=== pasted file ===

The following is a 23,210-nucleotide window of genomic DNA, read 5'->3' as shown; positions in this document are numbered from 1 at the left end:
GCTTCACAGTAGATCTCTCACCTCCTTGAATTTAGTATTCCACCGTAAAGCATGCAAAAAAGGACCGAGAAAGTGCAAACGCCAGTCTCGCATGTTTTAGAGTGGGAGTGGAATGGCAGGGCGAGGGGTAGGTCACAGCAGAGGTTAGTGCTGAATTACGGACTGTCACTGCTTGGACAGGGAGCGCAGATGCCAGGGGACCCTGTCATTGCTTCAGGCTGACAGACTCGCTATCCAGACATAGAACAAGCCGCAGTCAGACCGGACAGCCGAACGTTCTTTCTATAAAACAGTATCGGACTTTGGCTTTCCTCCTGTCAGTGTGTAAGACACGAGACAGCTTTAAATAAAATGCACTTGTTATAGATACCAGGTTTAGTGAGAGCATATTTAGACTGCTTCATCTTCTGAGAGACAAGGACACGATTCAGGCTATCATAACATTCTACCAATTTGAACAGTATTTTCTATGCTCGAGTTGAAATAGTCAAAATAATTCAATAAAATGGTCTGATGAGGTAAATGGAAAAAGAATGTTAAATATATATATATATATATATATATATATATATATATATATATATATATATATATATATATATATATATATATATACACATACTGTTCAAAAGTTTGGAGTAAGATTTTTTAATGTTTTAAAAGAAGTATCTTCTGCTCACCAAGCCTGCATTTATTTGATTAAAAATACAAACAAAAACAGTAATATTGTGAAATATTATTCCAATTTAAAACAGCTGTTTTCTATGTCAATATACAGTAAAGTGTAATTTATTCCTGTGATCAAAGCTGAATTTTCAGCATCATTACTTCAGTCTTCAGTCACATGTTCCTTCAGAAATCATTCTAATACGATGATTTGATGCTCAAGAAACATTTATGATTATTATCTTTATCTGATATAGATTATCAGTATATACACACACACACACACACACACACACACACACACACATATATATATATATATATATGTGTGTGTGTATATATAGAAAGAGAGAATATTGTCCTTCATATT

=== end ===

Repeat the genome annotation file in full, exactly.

The following is a 23,210-nucleotide window of genomic DNA, read 5'->3' as shown; positions in this document are numbered from 1 at the left end:
GCTTCACAGTAGATCTCTCACCTCCTTGAATTTAGTATTCCACCGTAAAGCATGCAAAAAAGGACCGAGAAAGTGCAAACGCCAGTCTCGCATGTTTTAGAGTGGGAGTGGAATGGCAGGGCGAGGGGTAGGTCACAGCAGAGGTTAGTGCTGAATTACGGACTGTCACTGCTTGGACAGGGAGCGCAGATGCCAGGGGACCCTGTCATTGCTTCAGGCTGACAGACTCGCTATCCAGACATAGAACAAGCCGCAGTCAGACCGGACAGCCGAACGTTCTTTCTATAAAACAGTATCGGACTTTGGCTTTCCTCCTGTCAGTGTGTAAGACACGAGACAGCTTTAAATAAAATGCACTTGTTATAGATACCAGGTTTAGTGAGAGCATATTTAGACTGCTTCATCTTCTGAGAGACAAGGACACGATTCAGGCTATCATAACATTCTACCAATTTGAACAGTATTTTCTATGCTCGAGTTGAAATAGTCAAAATAATTCAATAAAATGGTCTGATGAGGTAAATGGAAAAAGAATGTTAAATATATATATATATATATATATATATATATATATATATATATATATATATATATATATATATATATATATATATACACATACTGTTCAAAAGTTTGGAGTAAGATTTTTTAATGTTTTAAAAGAAGTATCTTCTGCTCACCAAGCCTGCATTTATTTGATTAAAAATACAAACAAAAACAGTAATATTGTGAAATATTATTCCAATTTAAAACAGCTGTTTTCTATGTCAATATACAGTAAAGTGTAATTTATTCCTGTGATCAAAGCTGAATTTTCAGCATCATTACTTCAGTCTTCAGTCACATGTTCCTTCAGAAATCATTCTAATACGATGATTTGATGCTCAAGAAACATTTATGATTATTATCTTTATCTGATATAGATTATCAGTATATACACACACACACACACACACACACACACACACACACATATATATATATATATATATGTGTGTGTGTATATATAGAAAGAGAGAATATTGTCCTTCATATT